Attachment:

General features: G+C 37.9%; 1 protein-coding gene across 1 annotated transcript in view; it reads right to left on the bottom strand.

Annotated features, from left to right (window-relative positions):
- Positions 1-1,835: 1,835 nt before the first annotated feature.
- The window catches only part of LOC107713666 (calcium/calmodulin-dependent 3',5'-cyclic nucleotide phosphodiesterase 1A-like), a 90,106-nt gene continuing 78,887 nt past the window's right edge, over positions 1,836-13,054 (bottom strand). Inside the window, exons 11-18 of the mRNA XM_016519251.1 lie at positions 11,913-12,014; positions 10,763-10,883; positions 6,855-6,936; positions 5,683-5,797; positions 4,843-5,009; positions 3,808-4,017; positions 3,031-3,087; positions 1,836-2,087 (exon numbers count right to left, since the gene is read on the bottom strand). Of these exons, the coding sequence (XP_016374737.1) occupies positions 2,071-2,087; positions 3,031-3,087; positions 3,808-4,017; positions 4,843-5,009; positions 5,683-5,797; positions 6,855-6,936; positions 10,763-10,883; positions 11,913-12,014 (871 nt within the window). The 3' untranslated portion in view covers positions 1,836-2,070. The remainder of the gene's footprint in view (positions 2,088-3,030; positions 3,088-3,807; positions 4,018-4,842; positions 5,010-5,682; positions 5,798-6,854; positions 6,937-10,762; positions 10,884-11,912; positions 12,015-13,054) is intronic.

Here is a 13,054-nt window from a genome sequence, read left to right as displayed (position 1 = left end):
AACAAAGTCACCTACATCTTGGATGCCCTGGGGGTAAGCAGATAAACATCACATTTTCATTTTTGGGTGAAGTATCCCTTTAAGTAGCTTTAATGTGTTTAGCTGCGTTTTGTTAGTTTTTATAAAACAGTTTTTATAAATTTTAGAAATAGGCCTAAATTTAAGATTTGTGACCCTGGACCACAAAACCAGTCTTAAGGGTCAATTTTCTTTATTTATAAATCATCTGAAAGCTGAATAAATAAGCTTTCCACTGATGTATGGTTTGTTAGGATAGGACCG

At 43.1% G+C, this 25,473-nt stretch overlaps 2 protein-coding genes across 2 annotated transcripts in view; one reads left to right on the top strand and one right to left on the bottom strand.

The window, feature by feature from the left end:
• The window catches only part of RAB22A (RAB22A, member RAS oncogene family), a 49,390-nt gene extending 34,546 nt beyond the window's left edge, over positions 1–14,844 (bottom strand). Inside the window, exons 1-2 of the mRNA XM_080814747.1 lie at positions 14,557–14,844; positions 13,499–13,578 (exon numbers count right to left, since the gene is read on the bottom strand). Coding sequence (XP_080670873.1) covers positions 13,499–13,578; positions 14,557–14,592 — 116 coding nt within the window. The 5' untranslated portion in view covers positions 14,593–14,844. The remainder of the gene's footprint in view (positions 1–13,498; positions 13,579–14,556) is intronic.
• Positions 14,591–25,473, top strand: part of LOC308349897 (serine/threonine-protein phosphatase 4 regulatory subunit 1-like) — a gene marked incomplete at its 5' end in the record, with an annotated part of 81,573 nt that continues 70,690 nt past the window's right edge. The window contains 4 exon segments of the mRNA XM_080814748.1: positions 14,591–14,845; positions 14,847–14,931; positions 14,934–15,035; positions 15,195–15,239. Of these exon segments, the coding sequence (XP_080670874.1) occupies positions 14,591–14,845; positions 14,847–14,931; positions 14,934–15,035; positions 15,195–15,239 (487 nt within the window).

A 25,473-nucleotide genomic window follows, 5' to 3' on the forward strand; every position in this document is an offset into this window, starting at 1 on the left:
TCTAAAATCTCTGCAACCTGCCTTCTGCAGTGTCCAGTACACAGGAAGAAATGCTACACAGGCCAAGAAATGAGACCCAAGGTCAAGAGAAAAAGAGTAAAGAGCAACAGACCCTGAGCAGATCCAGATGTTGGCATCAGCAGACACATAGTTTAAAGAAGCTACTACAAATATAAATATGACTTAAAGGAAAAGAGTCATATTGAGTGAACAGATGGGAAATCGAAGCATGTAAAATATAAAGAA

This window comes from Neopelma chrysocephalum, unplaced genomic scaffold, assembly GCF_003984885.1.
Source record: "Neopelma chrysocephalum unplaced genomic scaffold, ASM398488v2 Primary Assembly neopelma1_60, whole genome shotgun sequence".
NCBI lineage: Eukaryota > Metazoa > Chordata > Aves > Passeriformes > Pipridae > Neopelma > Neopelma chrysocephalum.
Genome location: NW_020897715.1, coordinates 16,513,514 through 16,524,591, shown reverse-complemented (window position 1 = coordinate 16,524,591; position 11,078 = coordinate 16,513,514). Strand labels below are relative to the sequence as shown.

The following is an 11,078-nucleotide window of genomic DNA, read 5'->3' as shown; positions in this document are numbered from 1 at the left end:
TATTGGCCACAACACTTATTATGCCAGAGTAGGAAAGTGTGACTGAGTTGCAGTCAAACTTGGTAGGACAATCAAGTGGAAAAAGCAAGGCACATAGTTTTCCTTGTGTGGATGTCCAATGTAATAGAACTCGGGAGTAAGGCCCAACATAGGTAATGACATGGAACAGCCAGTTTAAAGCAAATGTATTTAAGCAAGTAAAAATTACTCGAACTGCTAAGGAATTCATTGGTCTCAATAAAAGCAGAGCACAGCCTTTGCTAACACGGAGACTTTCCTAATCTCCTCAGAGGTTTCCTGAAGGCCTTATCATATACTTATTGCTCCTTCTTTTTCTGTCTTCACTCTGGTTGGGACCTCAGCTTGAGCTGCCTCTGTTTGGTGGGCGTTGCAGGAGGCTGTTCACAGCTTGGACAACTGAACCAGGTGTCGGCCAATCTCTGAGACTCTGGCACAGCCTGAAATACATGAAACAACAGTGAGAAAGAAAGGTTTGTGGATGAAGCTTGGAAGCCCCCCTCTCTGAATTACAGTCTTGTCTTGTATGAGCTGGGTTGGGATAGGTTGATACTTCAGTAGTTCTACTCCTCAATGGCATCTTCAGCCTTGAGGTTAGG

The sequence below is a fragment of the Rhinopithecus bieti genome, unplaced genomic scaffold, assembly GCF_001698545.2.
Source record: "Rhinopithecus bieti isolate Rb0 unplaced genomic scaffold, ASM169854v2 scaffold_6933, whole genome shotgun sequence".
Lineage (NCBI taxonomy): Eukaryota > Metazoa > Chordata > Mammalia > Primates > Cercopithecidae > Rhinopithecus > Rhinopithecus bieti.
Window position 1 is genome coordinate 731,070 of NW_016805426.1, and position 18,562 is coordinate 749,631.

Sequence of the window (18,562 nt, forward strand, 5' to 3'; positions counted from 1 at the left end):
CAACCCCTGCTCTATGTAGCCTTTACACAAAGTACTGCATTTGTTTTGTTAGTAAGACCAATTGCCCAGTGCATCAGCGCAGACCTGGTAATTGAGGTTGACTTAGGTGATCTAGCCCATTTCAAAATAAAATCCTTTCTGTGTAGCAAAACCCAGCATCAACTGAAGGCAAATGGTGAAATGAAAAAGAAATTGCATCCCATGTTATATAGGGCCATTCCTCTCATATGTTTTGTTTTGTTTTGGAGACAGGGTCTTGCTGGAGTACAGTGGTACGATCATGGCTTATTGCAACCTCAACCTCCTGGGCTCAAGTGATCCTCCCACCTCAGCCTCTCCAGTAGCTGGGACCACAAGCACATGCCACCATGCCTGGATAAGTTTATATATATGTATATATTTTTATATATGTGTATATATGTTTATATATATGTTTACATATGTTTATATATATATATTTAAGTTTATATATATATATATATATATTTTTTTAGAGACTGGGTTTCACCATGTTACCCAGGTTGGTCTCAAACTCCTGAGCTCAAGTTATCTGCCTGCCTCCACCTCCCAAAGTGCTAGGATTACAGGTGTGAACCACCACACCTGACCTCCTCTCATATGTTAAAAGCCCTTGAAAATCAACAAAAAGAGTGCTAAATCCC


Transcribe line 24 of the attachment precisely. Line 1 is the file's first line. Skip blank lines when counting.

CAACCCCTGCTCTATGTAGCCTTTACACAAAGTACTGCATTTGTTTTGTTAGTAAGACCAATTGCCCAGTGCATCAGCGCAGACCTGGTAATTGAGGTTGACTTAGGTGATCTAGCCCATTTCAAAATAAAATCCTTTCTGTGTAGCAAAACCCAGCATCAACTGAAGGCAAATGGTGAAATGAAAAAGAAATTGCATCCCATGTTATATAGGGCCATTCCTCTCATATGTTTTGTTTTGTTTTGGAGACAGGGTCTTGCTGGAGTACAGTGGTACGATCATGGCTTATTGCAACCTCAACCTCCTGGGCTCAAGTGATCCTCCCACCTCAGCCTCTCCAGTAGCTGGGACCACAAGCACATGCCACCATGCCTGGATAAGTTTATATATATGTATATATTTTTATATATGTGTATATATGTTTATATATATGTTTACATATGTTTATATATATATATTTAAGTTTATATATATATATATATATATTTTTTTAGAGACTGGGTTTCACCATGTTACCCAGGTTGGTCTCAAACTCCTGAGCTCAAGTTATCTGCCTGCCTCCACCTCCCAAAGTGCTAGGATTACAGGTGTGAACCACCACACCTGACCTCCTCTCATATGTTAAAAGCCCTTGAAAATCAACAAAAAGAGTGCTAAATCCC